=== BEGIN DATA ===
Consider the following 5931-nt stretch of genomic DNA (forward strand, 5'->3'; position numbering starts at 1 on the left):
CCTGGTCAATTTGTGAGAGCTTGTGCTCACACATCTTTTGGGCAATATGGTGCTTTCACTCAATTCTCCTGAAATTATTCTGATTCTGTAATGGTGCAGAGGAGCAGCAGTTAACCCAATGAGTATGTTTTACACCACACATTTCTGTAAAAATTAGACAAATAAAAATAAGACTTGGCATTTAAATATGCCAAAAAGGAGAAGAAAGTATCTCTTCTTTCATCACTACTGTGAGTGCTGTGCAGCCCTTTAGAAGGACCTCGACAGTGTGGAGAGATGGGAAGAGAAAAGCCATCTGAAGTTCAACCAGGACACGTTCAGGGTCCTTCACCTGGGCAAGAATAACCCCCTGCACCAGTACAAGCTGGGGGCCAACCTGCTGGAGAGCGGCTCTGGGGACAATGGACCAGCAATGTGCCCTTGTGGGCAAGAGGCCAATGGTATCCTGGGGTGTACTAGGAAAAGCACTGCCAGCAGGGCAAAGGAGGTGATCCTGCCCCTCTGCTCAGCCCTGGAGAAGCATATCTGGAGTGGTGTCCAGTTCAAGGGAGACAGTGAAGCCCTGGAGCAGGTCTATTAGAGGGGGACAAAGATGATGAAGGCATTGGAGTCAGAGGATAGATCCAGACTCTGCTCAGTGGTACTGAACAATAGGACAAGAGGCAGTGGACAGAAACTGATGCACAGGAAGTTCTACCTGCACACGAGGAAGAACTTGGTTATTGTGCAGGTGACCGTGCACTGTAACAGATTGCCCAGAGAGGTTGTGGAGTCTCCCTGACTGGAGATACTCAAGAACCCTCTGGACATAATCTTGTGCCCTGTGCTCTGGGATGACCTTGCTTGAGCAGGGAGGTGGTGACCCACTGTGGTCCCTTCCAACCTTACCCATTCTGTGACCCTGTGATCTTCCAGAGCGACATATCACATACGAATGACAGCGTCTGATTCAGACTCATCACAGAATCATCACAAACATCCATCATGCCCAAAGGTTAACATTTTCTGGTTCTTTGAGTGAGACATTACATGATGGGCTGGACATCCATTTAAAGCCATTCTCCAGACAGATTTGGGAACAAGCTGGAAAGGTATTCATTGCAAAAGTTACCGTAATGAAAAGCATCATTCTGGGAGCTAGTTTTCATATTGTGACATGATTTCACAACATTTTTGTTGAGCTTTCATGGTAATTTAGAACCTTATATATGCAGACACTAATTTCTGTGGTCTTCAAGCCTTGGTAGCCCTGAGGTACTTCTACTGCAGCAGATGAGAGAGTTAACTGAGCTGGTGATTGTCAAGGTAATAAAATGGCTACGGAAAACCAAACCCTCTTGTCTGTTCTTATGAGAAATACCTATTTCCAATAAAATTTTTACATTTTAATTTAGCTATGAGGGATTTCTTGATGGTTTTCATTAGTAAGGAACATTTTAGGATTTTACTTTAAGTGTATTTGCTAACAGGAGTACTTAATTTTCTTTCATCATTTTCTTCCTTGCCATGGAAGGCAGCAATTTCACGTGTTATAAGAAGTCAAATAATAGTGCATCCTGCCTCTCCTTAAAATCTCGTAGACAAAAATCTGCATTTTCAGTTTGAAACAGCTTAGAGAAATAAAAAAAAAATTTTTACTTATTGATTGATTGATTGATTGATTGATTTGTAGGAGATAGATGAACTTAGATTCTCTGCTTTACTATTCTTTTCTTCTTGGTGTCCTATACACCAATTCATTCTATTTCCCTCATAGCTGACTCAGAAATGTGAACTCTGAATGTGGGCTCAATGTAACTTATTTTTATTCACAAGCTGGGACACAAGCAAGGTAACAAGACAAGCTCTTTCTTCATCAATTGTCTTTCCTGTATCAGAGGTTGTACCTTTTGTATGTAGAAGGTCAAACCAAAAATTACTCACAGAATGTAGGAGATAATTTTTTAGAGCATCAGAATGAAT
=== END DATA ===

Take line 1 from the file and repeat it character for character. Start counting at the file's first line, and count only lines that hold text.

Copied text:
Consider the following 5931-nt stretch of genomic DNA (forward strand, 5'->3'; position numbering starts at 1 on the left):